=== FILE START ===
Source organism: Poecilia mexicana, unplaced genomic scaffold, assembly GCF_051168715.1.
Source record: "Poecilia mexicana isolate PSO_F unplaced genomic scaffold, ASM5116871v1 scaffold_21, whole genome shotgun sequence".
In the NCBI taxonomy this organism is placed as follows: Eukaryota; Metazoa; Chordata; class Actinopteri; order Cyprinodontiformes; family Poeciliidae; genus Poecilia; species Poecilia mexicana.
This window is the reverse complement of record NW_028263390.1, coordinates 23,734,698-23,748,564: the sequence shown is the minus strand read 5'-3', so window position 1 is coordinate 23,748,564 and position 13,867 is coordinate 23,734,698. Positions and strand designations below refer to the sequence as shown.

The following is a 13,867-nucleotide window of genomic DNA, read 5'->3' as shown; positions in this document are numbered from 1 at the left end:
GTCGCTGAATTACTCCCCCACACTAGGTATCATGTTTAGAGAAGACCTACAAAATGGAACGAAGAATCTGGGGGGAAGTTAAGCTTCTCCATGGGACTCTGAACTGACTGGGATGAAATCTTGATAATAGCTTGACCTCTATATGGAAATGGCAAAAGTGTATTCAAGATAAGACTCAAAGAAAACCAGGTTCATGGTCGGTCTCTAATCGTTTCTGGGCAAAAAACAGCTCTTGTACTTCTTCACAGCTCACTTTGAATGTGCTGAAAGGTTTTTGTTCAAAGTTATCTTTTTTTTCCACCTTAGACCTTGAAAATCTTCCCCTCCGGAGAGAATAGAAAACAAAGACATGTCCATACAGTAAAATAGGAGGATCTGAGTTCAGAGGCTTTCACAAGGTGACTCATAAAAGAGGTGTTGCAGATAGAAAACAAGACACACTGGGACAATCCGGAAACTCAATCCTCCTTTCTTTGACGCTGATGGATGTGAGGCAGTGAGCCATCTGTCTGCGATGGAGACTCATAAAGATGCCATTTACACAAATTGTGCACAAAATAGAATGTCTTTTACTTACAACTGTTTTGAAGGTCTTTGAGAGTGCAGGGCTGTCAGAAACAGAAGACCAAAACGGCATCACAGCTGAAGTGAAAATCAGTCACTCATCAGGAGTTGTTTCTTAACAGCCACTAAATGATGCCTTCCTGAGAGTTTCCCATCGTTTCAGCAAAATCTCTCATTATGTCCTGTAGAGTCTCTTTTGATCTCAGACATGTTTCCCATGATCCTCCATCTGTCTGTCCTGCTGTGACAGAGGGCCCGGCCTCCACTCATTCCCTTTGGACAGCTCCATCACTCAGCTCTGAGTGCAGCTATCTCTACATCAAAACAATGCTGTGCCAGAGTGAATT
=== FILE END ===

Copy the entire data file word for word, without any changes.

Source organism: Poecilia mexicana, unplaced genomic scaffold, assembly GCF_051168715.1.
Source record: "Poecilia mexicana isolate PSO_F unplaced genomic scaffold, ASM5116871v1 scaffold_21, whole genome shotgun sequence".
In the NCBI taxonomy this organism is placed as follows: Eukaryota; Metazoa; Chordata; class Actinopteri; order Cyprinodontiformes; family Poeciliidae; genus Poecilia; species Poecilia mexicana.
This window is the reverse complement of record NW_028263390.1, coordinates 23,734,698-23,748,564: the sequence shown is the minus strand read 5'-3', so window position 1 is coordinate 23,748,564 and position 13,867 is coordinate 23,734,698. Positions and strand designations below refer to the sequence as shown.

The following is a 13,867-nucleotide window of genomic DNA, read 5'->3' as shown; positions in this document are numbered from 1 at the left end:
GTCGCTGAATTACTCCCCCACACTAGGTATCATGTTTAGAGAAGACCTACAAAATGGAACGAAGAATCTGGGGGGAAGTTAAGCTTCTCCATGGGACTCTGAACTGACTGGGATGAAATCTTGATAATAGCTTGACCTCTATATGGAAATGGCAAAAGTGTATTCAAGATAAGACTCAAAGAAAACCAGGTTCATGGTCGGTCTCTAATCGTTTCTGGGCAAAAAACAGCTCTTGTACTTCTTCACAGCTCACTTTGAATGTGCTGAAAGGTTTTTGTTCAAAGTTATCTTTTTTTTCCACCTTAGACCTTGAAAATCTTCCCCTCCGGAGAGAATAGAAAACAAAGACATGTCCATACAGTAAAATAGGAGGATCTGAGTTCAGAGGCTTTCACAAGGTGACTCATAAAAGAGGTGTTGCAGATAGAAAACAAGACACACTGGGACAATCCGGAAACTCAATCCTCCTTTCTTTGACGCTGATGGATGTGAGGCAGTGAGCCATCTGTCTGCGATGGAGACTCATAAAGATGCCATTTACACAAATTGTGCACAAAATAGAATGTCTTTTACTTACAACTGTTTTGAAGGTCTTTGAGAGTGCAGGGCTGTCAGAAACAGAAGACCAAAACGGCATCACAGCTGAAGTGAAAATCAGTCACTCATCAGGAGTTGTTTCTTAACAGCCACTAAATGATGCCTTCCTGAGAGTTTCCCATCGTTTCAGCAAAATCTCTCATTATGTCCTGTAGAGTCTCTTTTGATCTCAGACATGTTTCCCATGATCCTCCATCTGTCTGTCCTGCTGTGACAGAGGGCCCGGCCTCCACTCATTCCCTTTGGACAGCTCCATCACTCAGCTCTGAGTGCAGCTATCTCTACATCAAAACAATGCTGTGCCAGAGTGAATT